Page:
Sunday’s deadly terrorist attack on a Quebec City mosque has only reinforced the need for more understanding of the Muslim faith, according to the organizer of an upcoming public event at Abbotsford’s own Islamic centre.
With a click of a Facebook button Friday evening, Adnan Bhat created the first Open Mosque Day at the Abbotsford Islamic Centre. The event, meant to answer questions and bridge a knowledge gap, took on a greater resonance two days later, when six Muslims were shot and killed during evening prayers in Quebec.
The killings have been called a “terrorist” attack, voices from across the political spectrum have condemned the act, and vigils have been held across the country. The suspect’s Facebook site reportedly linked to anti-immigration politicians, and he is reported to have made online comments denigrating refugees.
Bhat – a Chilliwack resident who has held open mosque days in the Okanagan and runs his own foundation – said the Quebec attack left him shaken.
“This was something that I never thought would happen in Canada,” Bhat said.
Similarly, Tahir Khalid, who has been in Canada for 15 years, said he was shocked by the attack but has been heartened by the response.
“The response from Canadians as a whole has been very positive,” he said. “We have been overwhelmed actually by the response from our neighbours and colleagues.”
On Monday, the Abbotsford mosque received letters and cards of condolence and flowers from the community, and the following evening, Abbotsford residents came together at the Salton Road mosque for a vigil.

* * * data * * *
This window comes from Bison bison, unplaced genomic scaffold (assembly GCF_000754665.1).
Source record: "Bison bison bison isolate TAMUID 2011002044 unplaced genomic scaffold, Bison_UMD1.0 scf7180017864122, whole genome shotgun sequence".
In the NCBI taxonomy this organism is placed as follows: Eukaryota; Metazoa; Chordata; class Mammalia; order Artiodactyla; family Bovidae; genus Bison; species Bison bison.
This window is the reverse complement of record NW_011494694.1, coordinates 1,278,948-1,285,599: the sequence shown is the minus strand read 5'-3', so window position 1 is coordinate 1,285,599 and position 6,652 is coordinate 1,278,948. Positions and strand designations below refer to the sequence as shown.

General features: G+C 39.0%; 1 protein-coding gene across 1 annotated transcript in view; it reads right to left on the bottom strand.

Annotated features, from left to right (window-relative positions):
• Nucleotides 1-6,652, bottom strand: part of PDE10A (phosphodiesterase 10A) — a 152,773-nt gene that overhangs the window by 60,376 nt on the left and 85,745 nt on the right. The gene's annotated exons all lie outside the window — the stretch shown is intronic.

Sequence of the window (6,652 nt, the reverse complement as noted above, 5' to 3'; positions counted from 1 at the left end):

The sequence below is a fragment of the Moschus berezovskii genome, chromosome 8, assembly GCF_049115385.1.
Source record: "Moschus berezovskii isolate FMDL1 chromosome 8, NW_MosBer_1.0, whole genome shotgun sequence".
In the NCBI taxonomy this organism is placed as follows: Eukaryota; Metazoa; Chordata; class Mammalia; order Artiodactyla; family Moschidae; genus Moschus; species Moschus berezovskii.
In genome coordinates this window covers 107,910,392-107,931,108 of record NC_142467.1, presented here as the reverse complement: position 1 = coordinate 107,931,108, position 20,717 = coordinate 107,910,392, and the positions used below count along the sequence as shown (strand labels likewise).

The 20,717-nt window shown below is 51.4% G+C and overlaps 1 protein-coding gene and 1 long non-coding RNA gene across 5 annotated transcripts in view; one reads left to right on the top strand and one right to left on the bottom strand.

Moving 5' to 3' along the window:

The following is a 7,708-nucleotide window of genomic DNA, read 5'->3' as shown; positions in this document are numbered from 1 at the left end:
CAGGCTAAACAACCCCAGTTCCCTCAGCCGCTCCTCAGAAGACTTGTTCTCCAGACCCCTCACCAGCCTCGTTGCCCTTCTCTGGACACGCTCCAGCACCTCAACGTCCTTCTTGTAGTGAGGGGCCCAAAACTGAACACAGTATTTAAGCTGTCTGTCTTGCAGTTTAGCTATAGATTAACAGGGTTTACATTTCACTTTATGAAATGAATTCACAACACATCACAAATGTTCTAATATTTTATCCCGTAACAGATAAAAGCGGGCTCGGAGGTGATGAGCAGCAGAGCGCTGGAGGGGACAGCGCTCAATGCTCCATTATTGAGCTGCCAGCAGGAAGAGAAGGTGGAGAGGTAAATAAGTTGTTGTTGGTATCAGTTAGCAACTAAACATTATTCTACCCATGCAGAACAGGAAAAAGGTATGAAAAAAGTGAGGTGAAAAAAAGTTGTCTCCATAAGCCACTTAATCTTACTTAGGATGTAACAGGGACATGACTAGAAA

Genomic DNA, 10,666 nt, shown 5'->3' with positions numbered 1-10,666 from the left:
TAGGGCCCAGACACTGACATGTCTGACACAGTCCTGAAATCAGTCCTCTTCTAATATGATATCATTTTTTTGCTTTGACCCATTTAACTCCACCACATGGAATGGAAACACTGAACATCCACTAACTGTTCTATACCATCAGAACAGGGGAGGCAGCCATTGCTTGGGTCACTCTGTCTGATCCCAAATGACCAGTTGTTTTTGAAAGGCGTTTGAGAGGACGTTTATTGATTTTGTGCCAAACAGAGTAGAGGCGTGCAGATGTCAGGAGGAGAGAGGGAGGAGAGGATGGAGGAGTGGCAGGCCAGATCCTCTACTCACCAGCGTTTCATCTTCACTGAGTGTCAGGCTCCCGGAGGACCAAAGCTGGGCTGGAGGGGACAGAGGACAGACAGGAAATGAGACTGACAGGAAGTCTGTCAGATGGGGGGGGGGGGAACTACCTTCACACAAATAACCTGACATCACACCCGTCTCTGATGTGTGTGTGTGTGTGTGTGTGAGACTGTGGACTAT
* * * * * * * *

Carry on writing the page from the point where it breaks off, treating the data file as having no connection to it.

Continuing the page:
Bhat was also pleased the shootings have been labelled a terrorist attack.
“I’m glad that that word was used for the attack.”
Art Turnbull, with the Abbotsford Interfaith Movement, said Tuesday’s vigil was important to show solidarity with the Muslim community.
“An attack on a place of worship … is a direct attack on our Canadian right of freedom of religion,” he said. “That’s an offence against all religions.”
Meanwhile, Bhat and members of the Abbotsford mosque continue to prepare for the upcoming open house. In addition to tours of the Salton Road building, tables on a range of issues will be set up to answer attendees’ questions. Several kids are preparing their own educational booth, and there will even be a chance to try on, and take pictures in, hijabs.
Swaleyha Islam said Muslims are often “dehumanized” in the media and hopes the event will foster more understanding.
“We want to show we’re not really different from anybody else,” said the Abbotsford-born-and-raised teen.
Local residents who were born abroad are also still trying to process how they might be affected by U.S. President Donald Trump’s new ban on travellers from certain countries.
While the ban was first believed to impact anyone born in seven named countries, including Canadian citizens, the restrictions have been reportedly loosened in recent days.
But with details unclear and speculation that the ban could be widened to more countries, Bhat – who was born in India-administered Kashmir – has cancelled his plans for an upcoming visit to the U.S. Khalid, who hails from Pakistan and frequently crosses the border to travel and shop, also won’t be returning to the U.S. until there’s more certainty.
Bhat, though, is optimistic.
“We have more smiles than bullets, and we have more compassion than hatred and we have more friends than enemies.”
Today (Wednesday), the Ahmadiyya Muslim Jama’at will hold the 10th annual World Religions Conference, which is meant to increase understanding by bringing together religious scholars from a range of faiths.
The event takes place from 6 to 8:45 p.m. at Columbia Bible College’s Chapel Auditorium. Coun. Kelly Chahal will moderate the forum, while Abbotsford board of education chair Shirley Wilson will be the keynote speaker.